Yes, you read that right, the city of Albany once had a boardwalk. It wasn’t some cheap, little boardwalk either. This was a large, impressive boardwalk that drew thousands of people a day from all across the area. At one point it was characterized as a smaller version of Coney Island. It boasted scores of attractions with over two dozen buildings. Today, you won’t find any signs of its existence. So what happened to it? How did something of this size and popularity just disappear and become one of Albany’s best kept secrets? While it didn’t just vanish without a trace, its story almost did.
Before we actually get into the glory days of Albany’s boardwalk, we need to go back to the beginning: the quiet arrival of a place named Pleasure Island. Sorry, Pinocchio fans, mutant donkey-boys need not apply. Pleasure Island sat on the west side of the Hudson River hugging the Albany-Menands city line. Despite its name, this wasn’t your traditional island. In fact it wasn’t even an island at all until 1823 when the Erie Canal cut through North Albany. The canal is what separated Pleasure Island from the rest of the city. Around 1880, give or take a year, the island received its name, and became a popular spot for picnics, baseball games, regatta races and even the occasional traveling circus. For the better part of 20 years Pleasure Island lived up to its name.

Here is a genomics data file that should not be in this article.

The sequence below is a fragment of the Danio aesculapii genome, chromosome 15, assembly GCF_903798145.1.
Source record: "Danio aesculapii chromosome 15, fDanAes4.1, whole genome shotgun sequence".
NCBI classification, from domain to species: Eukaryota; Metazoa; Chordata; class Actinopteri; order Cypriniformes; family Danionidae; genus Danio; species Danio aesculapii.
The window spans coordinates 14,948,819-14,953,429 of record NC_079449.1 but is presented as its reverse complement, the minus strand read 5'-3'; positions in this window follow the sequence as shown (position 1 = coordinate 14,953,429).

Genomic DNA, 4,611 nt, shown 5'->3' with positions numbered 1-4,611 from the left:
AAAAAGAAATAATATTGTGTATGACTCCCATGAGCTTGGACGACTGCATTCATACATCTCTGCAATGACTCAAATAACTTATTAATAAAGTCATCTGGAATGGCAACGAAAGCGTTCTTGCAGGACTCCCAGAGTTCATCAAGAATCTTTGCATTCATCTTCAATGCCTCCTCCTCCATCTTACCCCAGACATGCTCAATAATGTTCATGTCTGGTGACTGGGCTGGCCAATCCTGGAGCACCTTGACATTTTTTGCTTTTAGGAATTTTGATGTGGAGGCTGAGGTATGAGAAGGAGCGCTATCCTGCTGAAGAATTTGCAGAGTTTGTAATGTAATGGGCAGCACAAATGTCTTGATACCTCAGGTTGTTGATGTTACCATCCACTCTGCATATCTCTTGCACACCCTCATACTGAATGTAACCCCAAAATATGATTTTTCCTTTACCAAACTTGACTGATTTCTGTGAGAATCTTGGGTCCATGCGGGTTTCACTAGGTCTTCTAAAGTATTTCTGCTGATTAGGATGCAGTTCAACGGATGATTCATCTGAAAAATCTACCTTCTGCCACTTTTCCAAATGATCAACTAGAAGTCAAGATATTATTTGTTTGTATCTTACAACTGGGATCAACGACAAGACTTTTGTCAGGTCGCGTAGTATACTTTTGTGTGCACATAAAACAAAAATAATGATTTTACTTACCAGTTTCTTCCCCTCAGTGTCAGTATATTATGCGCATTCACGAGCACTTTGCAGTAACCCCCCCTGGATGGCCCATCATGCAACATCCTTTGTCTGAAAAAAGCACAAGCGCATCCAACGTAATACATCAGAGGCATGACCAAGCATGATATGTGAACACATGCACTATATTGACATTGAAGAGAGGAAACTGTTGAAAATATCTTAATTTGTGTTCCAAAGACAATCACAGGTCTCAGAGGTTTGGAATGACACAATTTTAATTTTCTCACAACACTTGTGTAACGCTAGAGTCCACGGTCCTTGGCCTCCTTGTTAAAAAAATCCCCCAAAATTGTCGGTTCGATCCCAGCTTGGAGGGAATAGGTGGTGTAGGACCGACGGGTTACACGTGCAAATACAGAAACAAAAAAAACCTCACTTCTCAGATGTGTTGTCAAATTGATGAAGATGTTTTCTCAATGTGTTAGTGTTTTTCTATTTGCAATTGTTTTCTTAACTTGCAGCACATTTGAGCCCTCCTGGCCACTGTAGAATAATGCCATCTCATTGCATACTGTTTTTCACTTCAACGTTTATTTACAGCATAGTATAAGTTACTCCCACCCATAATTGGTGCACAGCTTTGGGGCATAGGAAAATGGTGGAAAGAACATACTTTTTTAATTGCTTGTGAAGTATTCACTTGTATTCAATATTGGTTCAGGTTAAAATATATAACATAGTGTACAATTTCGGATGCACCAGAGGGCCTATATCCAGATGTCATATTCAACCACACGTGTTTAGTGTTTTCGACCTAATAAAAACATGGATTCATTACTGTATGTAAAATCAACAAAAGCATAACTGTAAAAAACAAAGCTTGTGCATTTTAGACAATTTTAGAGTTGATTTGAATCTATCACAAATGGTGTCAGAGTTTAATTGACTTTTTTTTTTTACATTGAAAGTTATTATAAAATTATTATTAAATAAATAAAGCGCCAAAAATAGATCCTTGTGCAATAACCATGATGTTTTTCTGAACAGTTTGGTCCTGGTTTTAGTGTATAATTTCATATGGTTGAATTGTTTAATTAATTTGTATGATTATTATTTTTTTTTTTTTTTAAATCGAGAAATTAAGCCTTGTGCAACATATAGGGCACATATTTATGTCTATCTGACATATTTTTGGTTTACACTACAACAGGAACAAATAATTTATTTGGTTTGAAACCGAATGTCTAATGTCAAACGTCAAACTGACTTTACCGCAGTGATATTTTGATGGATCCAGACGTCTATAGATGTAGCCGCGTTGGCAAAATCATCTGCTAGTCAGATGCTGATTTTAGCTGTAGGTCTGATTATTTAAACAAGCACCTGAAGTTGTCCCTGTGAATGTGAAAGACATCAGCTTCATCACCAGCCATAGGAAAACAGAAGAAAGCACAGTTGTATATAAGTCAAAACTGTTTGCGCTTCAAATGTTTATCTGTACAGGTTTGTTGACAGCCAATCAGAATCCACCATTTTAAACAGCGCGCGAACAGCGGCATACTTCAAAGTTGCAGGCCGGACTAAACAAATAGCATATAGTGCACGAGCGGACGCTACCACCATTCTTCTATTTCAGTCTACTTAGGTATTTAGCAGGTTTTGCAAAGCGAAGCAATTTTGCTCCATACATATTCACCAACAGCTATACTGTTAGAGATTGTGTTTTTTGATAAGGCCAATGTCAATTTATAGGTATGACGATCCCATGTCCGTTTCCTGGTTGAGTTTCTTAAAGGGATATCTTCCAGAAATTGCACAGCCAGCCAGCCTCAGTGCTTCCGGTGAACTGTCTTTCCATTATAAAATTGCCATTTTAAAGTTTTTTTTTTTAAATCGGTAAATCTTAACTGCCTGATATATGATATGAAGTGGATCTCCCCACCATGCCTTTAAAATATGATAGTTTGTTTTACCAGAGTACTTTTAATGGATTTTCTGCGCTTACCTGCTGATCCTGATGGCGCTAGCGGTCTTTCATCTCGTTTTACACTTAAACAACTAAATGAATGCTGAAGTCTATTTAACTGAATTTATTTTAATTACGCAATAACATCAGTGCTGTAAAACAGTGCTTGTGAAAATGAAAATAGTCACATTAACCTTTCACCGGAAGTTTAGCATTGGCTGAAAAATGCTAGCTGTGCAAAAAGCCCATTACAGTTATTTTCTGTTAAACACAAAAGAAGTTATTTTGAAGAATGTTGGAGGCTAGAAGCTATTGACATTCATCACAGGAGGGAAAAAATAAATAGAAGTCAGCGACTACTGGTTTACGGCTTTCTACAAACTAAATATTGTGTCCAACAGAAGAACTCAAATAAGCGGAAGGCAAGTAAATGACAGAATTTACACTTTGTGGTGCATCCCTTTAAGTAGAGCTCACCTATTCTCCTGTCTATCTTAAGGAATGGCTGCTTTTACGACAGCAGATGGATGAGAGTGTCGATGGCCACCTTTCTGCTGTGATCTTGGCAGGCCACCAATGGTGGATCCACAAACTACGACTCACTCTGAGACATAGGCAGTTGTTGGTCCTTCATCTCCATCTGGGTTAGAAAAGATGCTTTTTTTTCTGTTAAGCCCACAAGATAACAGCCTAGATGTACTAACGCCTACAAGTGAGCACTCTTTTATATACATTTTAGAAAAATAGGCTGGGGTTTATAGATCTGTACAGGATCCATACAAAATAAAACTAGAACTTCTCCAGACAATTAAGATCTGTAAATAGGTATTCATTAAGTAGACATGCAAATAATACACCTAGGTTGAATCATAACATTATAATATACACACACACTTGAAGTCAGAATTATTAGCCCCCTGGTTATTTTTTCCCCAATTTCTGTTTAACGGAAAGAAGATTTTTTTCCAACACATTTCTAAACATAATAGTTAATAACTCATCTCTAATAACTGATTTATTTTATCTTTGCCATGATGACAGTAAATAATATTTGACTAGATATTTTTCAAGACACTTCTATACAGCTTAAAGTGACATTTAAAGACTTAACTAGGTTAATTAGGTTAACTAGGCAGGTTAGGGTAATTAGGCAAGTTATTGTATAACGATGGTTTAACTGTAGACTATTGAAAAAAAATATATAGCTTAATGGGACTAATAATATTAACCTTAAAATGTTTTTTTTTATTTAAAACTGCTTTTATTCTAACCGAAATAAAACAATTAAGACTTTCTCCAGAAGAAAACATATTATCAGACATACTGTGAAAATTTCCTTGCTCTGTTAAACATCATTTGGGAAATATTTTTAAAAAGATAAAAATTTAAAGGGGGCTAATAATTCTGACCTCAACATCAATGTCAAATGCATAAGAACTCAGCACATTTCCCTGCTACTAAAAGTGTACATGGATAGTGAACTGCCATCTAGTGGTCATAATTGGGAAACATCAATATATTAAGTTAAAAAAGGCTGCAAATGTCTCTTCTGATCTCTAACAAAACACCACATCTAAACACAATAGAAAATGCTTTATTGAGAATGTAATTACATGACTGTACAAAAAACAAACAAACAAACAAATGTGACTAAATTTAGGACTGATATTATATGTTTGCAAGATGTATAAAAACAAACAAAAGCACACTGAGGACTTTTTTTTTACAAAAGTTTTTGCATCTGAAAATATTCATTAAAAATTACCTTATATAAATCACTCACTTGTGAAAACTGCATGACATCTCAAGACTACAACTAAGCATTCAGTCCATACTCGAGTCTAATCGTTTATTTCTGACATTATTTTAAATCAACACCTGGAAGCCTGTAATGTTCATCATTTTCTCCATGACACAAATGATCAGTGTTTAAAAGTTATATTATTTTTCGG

Around 1898, Pleasure Island would go through a name change. The destination would be renamed Lagoon Island. In 1901, a large coliseum was built. It housed a motorized bicycle race track and was built over the old baseball field. The entire building was made of wood, even the track. For its time, it was quite sizeable with every eight laps equaling one mile (or a .125 mile lap for all of you math nerds). The motorcycle coliseum sparked the beginning of what would become one of the great early 20th century amusement parks.